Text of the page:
Skip to main content

Principal Deputy Director Bea Hanson of the Office on Violence Against Women Delivers Remarks at the National Sexual Assault Conference


Washington, DC
United States

Thank you for that kind introduction.  I want to thank the National Sexual Violence Resource Center, the National Alliance to End Sexual Violence and the California Coalition Against Sexual Assault for all of your hard work to make NSAC 2016 a huge success. And, for birthing Raliance and its visionary mission – ending sexual violence in one generation.  Wouldn’t that be amazing?  What an aspiration and inspiration for us all.  Ending sexual violence in one generation.

And a special thank you to all of the presenters and participants for making the commitment to attend this conference and share both your passion and your knowledge.  It’s inspiring to be in a room with so many people working day in and day out to make a real difference in the lives of so many victims and survivors each day.  It is truly the commitment of the Office on Violence Against Women (OVW) – since its inception 21 years ago – and the Obama Administration to make sustaining partnerships with you and your organizations to prevent and respond to sexual assault.

Lessons Learned

As this administration comes to a close – hard to believe – my colleagues and I have been reflecting on what we know about sexual violence, what we have learned and the areas in which we believe we need to focus our attention to continue to make strides in preventing and improving our responses to sexual assault.  Some of the key things we have learned are that victims are more likely to go to the police and through the criminal justice system if they have a supportive advocate.  That specialized police units, prosecution units and courts with expertise in sexual violence more often result in better outcomes for victims.  Effective sexual assault prevention programs must be sustained over time – not just a one-shot deal.  Victims who receive comprehensive advocacy and services are more likely to heal and thrive than those who do not.  That testing sexual assault kits matters and requires a victim-centered approach. On-going training of police, health workers, prosecutors, judges and other professionals is instrumental in supporting survivors and responding effectively to sexual violence.  And efforts to address sexual violence are particularly effective when they are combined and integrated into a coordinated community response.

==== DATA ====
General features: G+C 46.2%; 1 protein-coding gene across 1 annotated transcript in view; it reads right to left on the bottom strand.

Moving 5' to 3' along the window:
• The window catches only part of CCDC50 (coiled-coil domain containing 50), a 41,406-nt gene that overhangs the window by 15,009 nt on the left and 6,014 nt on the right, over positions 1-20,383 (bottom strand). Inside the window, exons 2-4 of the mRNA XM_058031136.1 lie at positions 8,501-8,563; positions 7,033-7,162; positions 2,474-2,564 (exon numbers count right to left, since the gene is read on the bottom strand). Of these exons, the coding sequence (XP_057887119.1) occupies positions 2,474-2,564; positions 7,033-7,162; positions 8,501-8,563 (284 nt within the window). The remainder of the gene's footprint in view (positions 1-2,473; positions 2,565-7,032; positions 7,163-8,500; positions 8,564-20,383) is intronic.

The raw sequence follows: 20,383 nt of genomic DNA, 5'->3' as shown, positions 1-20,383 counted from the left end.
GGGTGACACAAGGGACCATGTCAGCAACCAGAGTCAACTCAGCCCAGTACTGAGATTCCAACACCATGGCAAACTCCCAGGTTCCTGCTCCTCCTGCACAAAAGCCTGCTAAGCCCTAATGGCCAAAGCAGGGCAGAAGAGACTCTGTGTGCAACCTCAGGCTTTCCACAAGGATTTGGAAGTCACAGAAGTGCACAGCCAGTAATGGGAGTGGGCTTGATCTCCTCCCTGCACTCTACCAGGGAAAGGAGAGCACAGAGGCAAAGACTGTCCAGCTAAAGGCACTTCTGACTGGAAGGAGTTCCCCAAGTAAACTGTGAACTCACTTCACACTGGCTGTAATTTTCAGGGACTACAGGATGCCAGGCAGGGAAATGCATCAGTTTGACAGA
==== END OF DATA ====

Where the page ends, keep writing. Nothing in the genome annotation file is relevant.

We know that culturally-specific populations such as communities of color, immigrants, the LGBT community, people with disabilities, people who are incarcerated or formerly incarcerated, American Indian and Alaska Native populations often have the highest rates of victimization in our communities.  We need to support the development and growth of culturally-specific organizations to meet the needs of those who are traditionally marginalized in our communities.

During this administration, we have celebrated a number of victories to improve our nation’s response to sexual assault.  I want to highlight just a few of them.  In 2012, Attorney General [Eric] Holder announced that the FBI’s Uniform Crime Report definition of rape was updated from “the carnal knowledge of a woman” to account for all forms of rape, regardless of the victim’s gender, relationship to the offender or the mode of penetration.  It also includes instances in which the victim is incapacitated and thus incapable of giving consent.  Also, in 2012, the department released standards for implementation of the Prison Rape Elimination Act, outlining requirements for correctional facilities to institute a comprehensive approach to preventing and addressing sexual assault.  In 2013, the department released an updated National Protocol for Sexual Assault Medical Forensic Exams for Adults and Adolescents and a companion guide designed to assist administrators of prisons, jails and community confinement facilities in responding to reports of sexual assault.  This year, we released a similar protocol for pediatrics.

And, the passage of the Violence Against Women Reauthorization Act of 2013 includes an increased emphasis on sexual assault.  It includes designated funding and new purpose areas for sexual assault response teams, sexual assault nurse examiner programs, and specialized law enforcement units.  These activities all promote a coordinated response to sexual assault that is grounded in practices that research tells us are either promising or proven effective.

Sexual Assault Justice Initiative

Last year, at this conference, I announced a new special project at OVW: the Sexual Assault Justice Initiative (SAJI), a partnership between OVW, AEquitas: The Prosecutor’s Resource on Violence Against Women, the National Institute of Justice, RAND Corporation and seven pilot sites that are committed to enhancing their approaches to prosecuting sexual assault.